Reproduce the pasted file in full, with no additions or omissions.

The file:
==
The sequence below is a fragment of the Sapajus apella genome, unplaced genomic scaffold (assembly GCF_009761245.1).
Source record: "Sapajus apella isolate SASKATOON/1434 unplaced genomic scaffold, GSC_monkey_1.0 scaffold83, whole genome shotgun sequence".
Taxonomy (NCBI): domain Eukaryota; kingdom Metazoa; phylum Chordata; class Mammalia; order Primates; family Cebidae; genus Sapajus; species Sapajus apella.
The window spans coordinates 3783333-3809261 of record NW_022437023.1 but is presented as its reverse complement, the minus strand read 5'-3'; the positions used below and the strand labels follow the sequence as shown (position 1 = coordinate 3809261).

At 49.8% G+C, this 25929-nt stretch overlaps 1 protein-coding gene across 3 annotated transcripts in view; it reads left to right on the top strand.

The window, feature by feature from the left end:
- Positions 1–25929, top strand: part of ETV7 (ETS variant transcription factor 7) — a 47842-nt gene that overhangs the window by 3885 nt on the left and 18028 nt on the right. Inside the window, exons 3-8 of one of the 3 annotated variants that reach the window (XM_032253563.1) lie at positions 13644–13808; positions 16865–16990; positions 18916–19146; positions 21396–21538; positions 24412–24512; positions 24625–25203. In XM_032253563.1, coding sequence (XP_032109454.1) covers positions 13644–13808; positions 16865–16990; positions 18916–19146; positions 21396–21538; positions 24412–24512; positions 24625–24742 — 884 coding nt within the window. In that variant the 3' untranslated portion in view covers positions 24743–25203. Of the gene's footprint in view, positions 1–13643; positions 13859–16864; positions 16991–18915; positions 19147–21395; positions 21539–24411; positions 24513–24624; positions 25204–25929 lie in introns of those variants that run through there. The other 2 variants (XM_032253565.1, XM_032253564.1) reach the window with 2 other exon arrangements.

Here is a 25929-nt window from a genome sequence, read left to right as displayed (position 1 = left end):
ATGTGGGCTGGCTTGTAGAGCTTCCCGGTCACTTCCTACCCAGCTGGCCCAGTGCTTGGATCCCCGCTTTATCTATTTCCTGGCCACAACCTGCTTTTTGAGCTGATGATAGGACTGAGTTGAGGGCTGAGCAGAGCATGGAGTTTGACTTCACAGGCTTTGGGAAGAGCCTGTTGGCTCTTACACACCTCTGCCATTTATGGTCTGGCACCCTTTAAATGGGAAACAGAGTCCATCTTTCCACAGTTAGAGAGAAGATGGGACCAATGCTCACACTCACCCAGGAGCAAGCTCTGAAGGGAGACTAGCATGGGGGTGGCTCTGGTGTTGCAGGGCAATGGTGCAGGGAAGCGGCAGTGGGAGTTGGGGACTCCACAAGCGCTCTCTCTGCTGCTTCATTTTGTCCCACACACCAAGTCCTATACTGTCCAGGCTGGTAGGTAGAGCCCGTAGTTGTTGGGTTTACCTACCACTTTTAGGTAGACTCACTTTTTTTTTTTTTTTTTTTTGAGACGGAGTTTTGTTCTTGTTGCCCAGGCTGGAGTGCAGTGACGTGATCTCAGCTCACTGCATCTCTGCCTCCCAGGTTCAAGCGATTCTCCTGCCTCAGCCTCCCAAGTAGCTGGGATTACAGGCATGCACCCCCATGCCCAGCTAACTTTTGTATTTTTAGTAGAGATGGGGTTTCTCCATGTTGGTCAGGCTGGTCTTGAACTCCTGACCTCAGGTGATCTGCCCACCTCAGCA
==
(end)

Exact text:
The sequence below is a fragment of the Sapajus apella genome, unplaced genomic scaffold (assembly GCF_009761245.1).
Source record: "Sapajus apella isolate SASKATOON/1434 unplaced genomic scaffold, GSC_monkey_1.0 scaffold83, whole genome shotgun sequence".
Taxonomy (NCBI): domain Eukaryota; kingdom Metazoa; phylum Chordata; class Mammalia; order Primates; family Cebidae; genus Sapajus; species Sapajus apella.
The window spans coordinates 3783333-3809261 of record NW_022437023.1 but is presented as its reverse complement, the minus strand read 5'-3'; the positions used below and the strand labels follow the sequence as shown (position 1 = coordinate 3809261).

At 49.8% G+C, this 25929-nt stretch overlaps 1 protein-coding gene across 3 annotated transcripts in view; it reads left to right on the top strand.

The window, feature by feature from the left end:
- Positions 1–25929, top strand: part of ETV7 (ETS variant transcription factor 7) — a 47842-nt gene that overhangs the window by 3885 nt on the left and 18028 nt on the right. Inside the window, exons 3-8 of one of the 3 annotated variants that reach the window (XM_032253563.1) lie at positions 13644–13808; positions 16865–16990; positions 18916–19146; positions 21396–21538; positions 24412–24512; positions 24625–25203. In XM_032253563.1, coding sequence (XP_032109454.1) covers positions 13644–13808; positions 16865–16990; positions 18916–19146; positions 21396–21538; positions 24412–24512; positions 24625–24742 — 884 coding nt within the window. In that variant the 3' untranslated portion in view covers positions 24743–25203. Of the gene's footprint in view, positions 1–13643; positions 13859–16864; positions 16991–18915; positions 19147–21395; positions 21539–24411; positions 24513–24624; positions 25204–25929 lie in introns of those variants that run through there. The other 2 variants (XM_032253565.1, XM_032253564.1) reach the window with 2 other exon arrangements.

Here is a 25929-nt window from a genome sequence, read left to right as displayed (position 1 = left end):
ATGTGGGCTGGCTTGTAGAGCTTCCCGGTCACTTCCTACCCAGCTGGCCCAGTGCTTGGATCCCCGCTTTATCTATTTCCTGGCCACAACCTGCTTTTTGAGCTGATGATAGGACTGAGTTGAGGGCTGAGCAGAGCATGGAGTTTGACTTCACAGGCTTTGGGAAGAGCCTGTTGGCTCTTACACACCTCTGCCATTTATGGTCTGGCACCCTTTAAATGGGAAACAGAGTCCATCTTTCCACAGTTAGAGAGAAGATGGGACCAATGCTCACACTCACCCAGGAGCAAGCTCTGAAGGGAGACTAGCATGGGGGTGGCTCTGGTGTTGCAGGGCAATGGTGCAGGGAAGCGGCAGTGGGAGTTGGGGACTCCACAAGCGCTCTCTCTGCTGCTTCATTTTGTCCCACACACCAAGTCCTATACTGTCCAGGCTGGTAGGTAGAGCCCGTAGTTGTTGGGTTTACCTACCACTTTTAGGTAGACTCACTTTTTTTTTTTTTTTTTTTTGAGACGGAGTTTTGTTCTTGTTGCCCAGGCTGGAGTGCAGTGACGTGATCTCAGCTCACTGCATCTCTGCCTCCCAGGTTCAAGCGATTCTCCTGCCTCAGCCTCCCAAGTAGCTGGGATTACAGGCATGCACCCCCATGCCCAGCTAACTTTTGTATTTTTAGTAGAGATGGGGTTTCTCCATGTTGGTCAGGCTGGTCTTGAACTCCTGACCTCAGGTGATCTGCCCACCTCAGCA